Our Specialties

Residential Care Facilities

Please note that many firms do not offer residential care. 

What is a Residential Care Facility?

Residential care facilities are small private accommodations, usually with 20 or fewer residents (though some might house as few as three or four people) that are staffed around the clock, delivering non-institutional, home-based services to seniors who do not need 24- hour nursing care. In addition to providing meals, these facilities offer personal care assistance with such activities as grooming and toileting. 

In California, Residential Care Facilities for the Elderly (RCFE) serve people 60 and older. They provide room, board, housekeeping, supervision, and personal care assistance with basic activities like personal hygiene, dressing, eating, and walking. Facilities usually store medications centrally and distribute them to residents to self-administer.

This level of care and supervision is for those who are unable to live by themselves but who do not need 24-hour nursing care. They are considered non-medical facilities and are not required to have nurses, certified nursing assistants or doctors on staff. Other terms for this level of care are Assisted Living Facilities (ALF), board and care homes, rest homes and Continuing Care Retirement Communities (CCRCs) that provide personal care and supervision.

RCFEs or ALFs must meet care and safety standards set by the state and are licensed and inspected by the Department of Social Services, Community Care Licensing (CCL).

Residential care facility terminology can vary depending by state. For instance, the term “board and care home” is often used in California. Other names include Residential Care for the Elderly (RCFE), personal care home, sheltered housing, homes for adults, domiciliary care, adult foster care or senior group homes. Although some states broadly define residential care to include assisted living, and there isn’t always a noticeable regulatory difference between the two, an assisted living community is considered by many to be a distinct form of senior living.

Many residential care facilities are former single-family residences located in suburban neighborhoods that were converted into multi-unit dwellings and equipped and adapted for seniors. Rooms may be private or shared, while bathrooms, living and dining rooms are shared. 

No Nursing Staff

As far as medical care goes, residential care facilities may offer residents medication management, as well as help scheduling and keeping medical appointments. These facilities, though, do not typically keep nurses or certified nursing assistants on staff.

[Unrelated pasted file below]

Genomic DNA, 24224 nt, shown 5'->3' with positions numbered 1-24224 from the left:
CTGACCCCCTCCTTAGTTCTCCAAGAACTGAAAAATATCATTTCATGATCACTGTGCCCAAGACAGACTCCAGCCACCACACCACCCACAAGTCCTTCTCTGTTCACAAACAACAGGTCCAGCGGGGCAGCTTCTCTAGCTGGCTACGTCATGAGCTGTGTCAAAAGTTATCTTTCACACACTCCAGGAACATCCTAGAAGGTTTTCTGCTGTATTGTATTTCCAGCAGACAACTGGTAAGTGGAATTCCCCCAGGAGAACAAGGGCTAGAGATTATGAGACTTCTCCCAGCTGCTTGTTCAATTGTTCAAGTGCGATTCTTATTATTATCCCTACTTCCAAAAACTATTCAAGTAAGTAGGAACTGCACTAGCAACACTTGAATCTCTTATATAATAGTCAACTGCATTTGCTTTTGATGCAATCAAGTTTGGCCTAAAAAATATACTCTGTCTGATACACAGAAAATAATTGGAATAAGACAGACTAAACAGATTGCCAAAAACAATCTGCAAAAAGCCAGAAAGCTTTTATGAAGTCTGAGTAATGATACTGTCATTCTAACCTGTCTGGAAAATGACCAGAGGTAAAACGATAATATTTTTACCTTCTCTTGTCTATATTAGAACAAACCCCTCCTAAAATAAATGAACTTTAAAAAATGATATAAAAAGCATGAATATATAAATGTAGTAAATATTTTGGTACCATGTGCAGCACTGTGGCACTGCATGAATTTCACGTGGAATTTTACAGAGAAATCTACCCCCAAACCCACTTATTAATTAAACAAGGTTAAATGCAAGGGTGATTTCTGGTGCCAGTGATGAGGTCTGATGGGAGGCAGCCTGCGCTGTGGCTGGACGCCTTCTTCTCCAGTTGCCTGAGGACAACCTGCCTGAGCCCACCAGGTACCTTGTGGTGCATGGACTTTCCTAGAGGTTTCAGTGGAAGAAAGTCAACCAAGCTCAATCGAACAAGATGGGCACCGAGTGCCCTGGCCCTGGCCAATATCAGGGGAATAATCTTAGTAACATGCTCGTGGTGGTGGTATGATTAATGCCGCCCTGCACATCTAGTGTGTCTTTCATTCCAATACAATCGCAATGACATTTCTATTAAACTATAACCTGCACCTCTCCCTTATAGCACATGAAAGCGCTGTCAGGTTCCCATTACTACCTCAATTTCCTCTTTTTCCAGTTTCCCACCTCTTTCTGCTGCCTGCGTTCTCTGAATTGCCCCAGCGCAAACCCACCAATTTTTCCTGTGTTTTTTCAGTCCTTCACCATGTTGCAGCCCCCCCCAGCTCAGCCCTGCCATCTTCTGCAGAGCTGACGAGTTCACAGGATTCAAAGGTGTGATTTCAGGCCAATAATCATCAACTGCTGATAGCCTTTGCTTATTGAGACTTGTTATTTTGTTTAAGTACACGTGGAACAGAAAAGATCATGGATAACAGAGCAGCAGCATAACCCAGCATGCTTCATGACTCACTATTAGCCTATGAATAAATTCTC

Limited Recreational Activities

RCFs provide access to limited recreational activities like bingo games or movie nights. They may also use community resources such as adult day care programs for their residents. 

A residential care facility is likely to be a less expensive alternative to an assisted living community. 

Other Senior Housing Facility Types

Intermediate-Care Facilities (ICFs)

ICFs provide room and board along with regular medical, nursing, social and rehabilitative services for people not capable of full independent living.

  • Regulation – licensed and Medi-Cal and/or Medicare certified by the California Department of Public Health (CDPH)
  • Payment – funded primarily by Medi-Cal, with additional funding through Medicare and/or private payment

Intermediate Care Facilities for the Developmentally Disabled (ICFs/DD)

Known at the federal level as ICFs/MR (mental retardation), these facilities provide services for people of all ages with mental retardation and/or developmental disabilities. ICF/DDs have 16 or more beds. 

ICF/DD-H (Habilitative) and -Ns (Nursing) have 15 or fewer beds and average six beds in a home setting. 

ICF/DD-CN (Continuous Nursing) is a 10-facility waiver pilot program providing licensed vocational or registered nursing on a 24-hour basis for 4-15 clients in a home-like community-based setting.

  • Regulation – Licensed and Medi-Cal-certified by CDPH. The Department of Developmental Services and Regional Centers are responsible for placement and quality assurance.
  • Payment – Nearly 100% Medi-Cal funded.

Institutes for Mental Health (SNFs/STP)

Designated in California as “special treatment programs,” these facilities provide extended treatment periods for people of all ages with chronic mental-health problems. Many of the clients are younger than 65. Specialized staff serve clients in a secured environment.

  • Regulation – Licensed and Medi-Cal-certified by CDPH. Local mental health departments are responsible for placement and program content.
  • Payment – A combination of state and county funding.

Home and Community-Based Care

Adult Day Health Care (ADHC)

ADHCs provide some medical care, as well as physical, occupational and speech therapy.

  • Regulation – Licensed and Medi-Cal-certified by CDPH. These programs also receive oversight from the Department of Aging.
  • Payment – Primarily Medi-Cal.

Community Care Facilities

Community care facilities also includes Residential Care Facilities for the elderly (RCFE) and Adult Residential facilities (ARFs).  ARFs may serve persons with developmental disabilities who are clients of regional centers via the Home and Community Based Services Waiver.

  • Regulation – Licensed by the Department of Social Services, Community Care Licensing Division.
  • Payment – Funding through the home and community-based Medi-Cal waiver program. Regional Center funding for the developmentally disabled, or private pay.

Congregate Housing

Housing with a common living area and non-medical support services, meeting the basic needs of older people.

  • Regulation – Dept of Social Services, Community Care Licensing Division.
  • Payment – Grants provided through the Federal Government (Housing & Urban Development). Some funding through SSI/SSP for those eligible.